Nintendo’s Switch Online N64 service adds one of the best - but perhaps somewhat underappreciated – racing games on the system this week. Released in the N64’s launch window, Wave Race 64 was as much of a tech demo for Nintendo’s new 64-bit system as Super Mario 64, with the beautiful transparent ocean and realistic waves wowing any gamer who saw it, much like F-Zero’s Mode 7 tour-de-force did a generation before it. Shigeru Miyamoto himself maintains that Wave Race 64’s water uses ‘80% of the N64’s power’ but despite this, the game is more than just a fancy tech demo.
As an N64 first party exclusive, Wave Race 64 was designed to work tightly with the hardware – not just in regards to the obvious visual and technical feats, but how it took full advantage of the then fairly new concept of analog control.
One of the best sensations in any racing game is when you pull the stick down towards you, either slightly left or right, and have the jet ski carve through the water and turn back on itself. It’s almost impossible to describe accurately, but it is so intuitive and instinctive. It just feels right. You can jump into the Dolphin Park training course with zero knowledge of the controls and within minutes of just experimenting and playing aroun, you’ll know exactly what you can and can’t get away with when it comes to the handling and begin to start tearing across the water.
The water. THAT water. The water effects in Wave Race 64 are what elevate it from a merely good game to a really special one. First off, they’re still super impressive with very little actually bettering it in the 26 (!) years since release. Crucially, however, they are a key part of the gameplay and mastering Wave Race. They achieve two important things; when you’re first playing Wave Race 64 or simply playing it casually, the realistic motion of the ocean gives you something to work with and against as you race around the uniformly excellent tracks. It adds a unique flavour to the racing and makes Wave Race 64 instantly memorable.
Once you dig a little deeper, hit the harder difficulties, or try to go for quicker lap times, you’ll notice the waves appearing at similar times on every lap. They’re not randomised – they’re all triggered at set points around the courses – and you’d think that this would perhaps ruin the magic a bit but it actually has the opposite effect and shows how ingrained into Wave Race’s racing the water actually is. You have to learn when to stomp through them and when to use them to your advantage.
A great example of this is on the Marine Fortress track. Right at the start there’s a big concrete sea wall that you have to race around. However, if you’re brave and accelerate right towards it, a big wave appears and allows you to leap off the crest of it and clear the wall for a significant shortcut. To avoid things being too mechanical, you have to take into consideration elements like the speed of your approach(going too fast or slow will cause the wave to be in an unfavourable position when you hit it), so there’s still some room for in-the-moment adaptation.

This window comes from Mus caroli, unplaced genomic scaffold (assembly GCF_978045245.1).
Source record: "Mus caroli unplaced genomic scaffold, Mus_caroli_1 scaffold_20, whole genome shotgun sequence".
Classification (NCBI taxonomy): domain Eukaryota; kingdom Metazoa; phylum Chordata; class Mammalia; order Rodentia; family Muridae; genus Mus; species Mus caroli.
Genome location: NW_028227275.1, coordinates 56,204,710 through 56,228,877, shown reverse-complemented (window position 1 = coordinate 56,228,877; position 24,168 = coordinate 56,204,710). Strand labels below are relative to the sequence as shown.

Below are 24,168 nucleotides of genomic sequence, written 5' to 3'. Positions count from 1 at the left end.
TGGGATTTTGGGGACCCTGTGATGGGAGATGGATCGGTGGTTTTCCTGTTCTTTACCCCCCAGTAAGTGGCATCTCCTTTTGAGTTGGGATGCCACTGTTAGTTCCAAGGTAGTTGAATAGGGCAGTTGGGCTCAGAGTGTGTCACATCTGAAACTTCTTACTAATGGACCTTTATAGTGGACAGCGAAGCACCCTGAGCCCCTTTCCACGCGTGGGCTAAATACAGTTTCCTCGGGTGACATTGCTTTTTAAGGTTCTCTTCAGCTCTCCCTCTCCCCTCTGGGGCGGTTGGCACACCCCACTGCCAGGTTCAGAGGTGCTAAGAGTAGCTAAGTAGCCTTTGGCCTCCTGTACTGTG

The waves aren’t always positioned for your benefit, either. Some appear on sharp corners or in tunnels, causing you to take to the air and wipe out if you’re not ready for them. The waves going from something you simply react to, to something that you’re actively learning and trying to work strategies around, is a very satisfying skill journey.
The courses are all excellent. There are eight in total, with six available in the first championship with the other two being added one by one as you go up the difficulties. As well as the usual differences in structure and complexity, they also have variances in regards to water movement, size and frequency of waves. For instance, Marine Fortress is set out at sea and has you dealing with waves aggressively crashing against its walls, while Drake Lake has none at all, acting as a faster ‘sprint’ style race across stillwater.
The best thing about these courses is how they all have their own unique vibe. The aforementioned Drake Lake, with its beautiful mirrored surface and fog that lifts as you go through the laps. Sunset Bay, a big orange ocean of Irn Bru with dolphins that swim alongside you. Port Blue, an action-packed chase around (and sometimes through) giant tankers. As you increase difficulty, some of the early tracks gain new, more challenging routes. A sluice gate opens in Marine Fortress on the second and third championships that reveals a twisty, turning path that almost halves your lap times.
Wave Race 64 is actually made up of slalom races, with yellow and red buoys requiring you to pass either left or right of them. Pass five in a row and you get a full speed boost, miss one and you’re significantly slowed down. Miss five overall and you’re disqualified. As you move up through the difficulties, the position of these buoys is changed, requiring not only more skilled handling of the jet ski to navigate them all but also allow for a subtle reshaping of the course. It might not be as obvious a change as the aforementioned sluice gate opening a new route, but the buoys forcing you to take wider or sharper corners definitely gives each course a little variance.
As a Switch Online title, there’s the usual caveat that there may be some emulation issues that Nintendo may need to resolve and – although you can play a sort-of online multiplayer with Switch Online releases – Wave Race 64’s strongest suite was never its multiplayer, which was restricted to two players, no AI competitors and some significantly reduced water fidelity (which is kind of missing the whole point).
Regardless, Wave Race 64 is a great addition to the service and offers a great opportunity to try out one of Nintendo’s most unique and best racing games from a console that was jam packed with them.
Wave Race 64 is available for anyone with a Nintendo Switch Online and Expansion Pack membership from today.